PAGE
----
Assessment of relative analytical sensitivity

DMAS-qPCR assays were designed for 15 clinically relevant mutations (Table 3). For each of the 48 selected tumor cell lines (ACN, CHLA-90, CHP-134, CHP-901, CHP-902R, CLB-GA, GICIN-1, GIMEN, IMR-32, Kelly, LA-N-1, LA-N-6, LA-N-6 (T10-295), LA-N-2, LA-N-5, N-206, NB-1, NB-13, NB-5, NBL-S, NGP, NLF, NMB, SH-SY5Y, SH-EP, SJNB-10, SJNB-12, SJNB-6, SJNB-8, SJNB-1, SK-N-AS, SK-NF-I, SK-MYC2, SK-NB-E, SK-N-BE(2c), SKNSH, SMS-KAN, SMS-KCN, SMS-KCNR, STA-NB-10, STA-NB-12, STA-NB-3, STA-NB-8, STA-NB-9, TR-14, UHG-NP and UKF-NB3), 4 ng DNA input was subjected to each of the DMAS-qPCR assays with a final primer concentration of 0.25 µM per 5 µL reaction. In addition, the sensitivity of these assays was tested using synthetic templates. For this, a 14-point, 2-fold mutation in wild-type – and vice versa – dilution series was created (mutation/WT: 50/50, 25/75, 12.5/87.5, 6.25/93.75, 3.13/96.87, 1.56/98.44, 0.78/99.22, 0.39/99.61, 0.20/99.80, 0.10/99.90, 0.05/99.95, 0.025/99.975, 0.013/99.987, 0/100), followed by qPCR on a LightCycler 480 (Roche) instrument using a total of 100 000 input molecules per 5 µL reaction and a final primer concentration of 0.25 µM.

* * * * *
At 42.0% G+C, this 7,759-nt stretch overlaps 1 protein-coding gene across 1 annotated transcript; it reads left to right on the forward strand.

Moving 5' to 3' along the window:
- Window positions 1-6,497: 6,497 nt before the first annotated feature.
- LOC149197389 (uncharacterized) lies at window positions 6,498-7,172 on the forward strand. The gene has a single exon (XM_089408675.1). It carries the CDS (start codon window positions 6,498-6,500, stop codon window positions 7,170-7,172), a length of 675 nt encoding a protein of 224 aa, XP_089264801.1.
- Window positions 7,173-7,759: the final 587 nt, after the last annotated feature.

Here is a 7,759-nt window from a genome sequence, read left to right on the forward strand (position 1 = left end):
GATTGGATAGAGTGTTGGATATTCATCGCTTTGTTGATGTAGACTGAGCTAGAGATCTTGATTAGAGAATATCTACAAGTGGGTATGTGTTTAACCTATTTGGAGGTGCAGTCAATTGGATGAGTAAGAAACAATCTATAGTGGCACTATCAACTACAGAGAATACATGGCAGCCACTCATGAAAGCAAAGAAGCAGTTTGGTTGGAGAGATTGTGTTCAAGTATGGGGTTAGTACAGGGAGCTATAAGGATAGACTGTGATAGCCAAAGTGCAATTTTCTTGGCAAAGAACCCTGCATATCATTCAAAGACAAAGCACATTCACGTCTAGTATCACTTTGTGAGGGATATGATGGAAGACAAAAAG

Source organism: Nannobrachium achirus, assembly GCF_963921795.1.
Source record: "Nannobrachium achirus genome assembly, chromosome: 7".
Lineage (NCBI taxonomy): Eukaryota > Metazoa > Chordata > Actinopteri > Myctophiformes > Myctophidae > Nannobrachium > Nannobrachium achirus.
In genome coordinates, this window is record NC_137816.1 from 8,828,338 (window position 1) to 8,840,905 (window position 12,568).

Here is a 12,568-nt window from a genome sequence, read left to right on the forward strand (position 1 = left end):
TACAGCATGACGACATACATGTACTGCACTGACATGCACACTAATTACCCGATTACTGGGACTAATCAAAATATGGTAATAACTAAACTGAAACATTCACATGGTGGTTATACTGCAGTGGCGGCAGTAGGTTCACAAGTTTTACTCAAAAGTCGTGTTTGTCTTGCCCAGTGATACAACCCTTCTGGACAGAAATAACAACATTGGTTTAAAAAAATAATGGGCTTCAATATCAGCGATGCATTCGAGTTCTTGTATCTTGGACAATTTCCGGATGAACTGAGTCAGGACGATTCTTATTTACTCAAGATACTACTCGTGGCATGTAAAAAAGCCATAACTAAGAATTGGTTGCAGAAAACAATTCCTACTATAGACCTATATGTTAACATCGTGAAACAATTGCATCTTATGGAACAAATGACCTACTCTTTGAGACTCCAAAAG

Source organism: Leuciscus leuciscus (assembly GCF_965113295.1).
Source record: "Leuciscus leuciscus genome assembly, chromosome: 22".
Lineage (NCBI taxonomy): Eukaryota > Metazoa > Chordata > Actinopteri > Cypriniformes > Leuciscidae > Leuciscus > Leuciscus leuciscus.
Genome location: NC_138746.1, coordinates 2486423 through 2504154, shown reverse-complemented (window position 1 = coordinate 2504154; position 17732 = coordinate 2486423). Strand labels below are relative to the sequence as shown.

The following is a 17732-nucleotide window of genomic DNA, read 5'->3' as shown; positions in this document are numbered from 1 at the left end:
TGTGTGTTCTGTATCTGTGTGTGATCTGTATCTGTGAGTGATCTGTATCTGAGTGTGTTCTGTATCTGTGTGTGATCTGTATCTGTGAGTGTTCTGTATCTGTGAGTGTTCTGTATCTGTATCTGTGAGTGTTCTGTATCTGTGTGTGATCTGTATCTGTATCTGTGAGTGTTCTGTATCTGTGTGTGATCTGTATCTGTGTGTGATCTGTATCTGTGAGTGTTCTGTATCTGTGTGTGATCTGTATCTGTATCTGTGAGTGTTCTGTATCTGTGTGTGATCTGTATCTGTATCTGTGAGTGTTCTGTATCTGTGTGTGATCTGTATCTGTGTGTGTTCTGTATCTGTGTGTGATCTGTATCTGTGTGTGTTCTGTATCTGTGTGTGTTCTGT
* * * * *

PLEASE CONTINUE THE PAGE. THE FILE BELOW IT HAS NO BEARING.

Table 3 Clinically relevant mutations and their corresponding oligonucleotide sequences.

Hydrolysis probe based qPCR assays

Assays were performed using the TaqMan SNP Genotyping mastermix with 0.125 µL of the 40x SNP genotyping assay and 9.5 ng input DNA in a 5 µl reaction on a 7900HT (Applied Biosystems) instrument (Table 4). The following protocol was used: 2 min at 50 °C; 10 min at 95 °C; 40 cycles of 15 s at 95 °C and 60 s at 60 °C.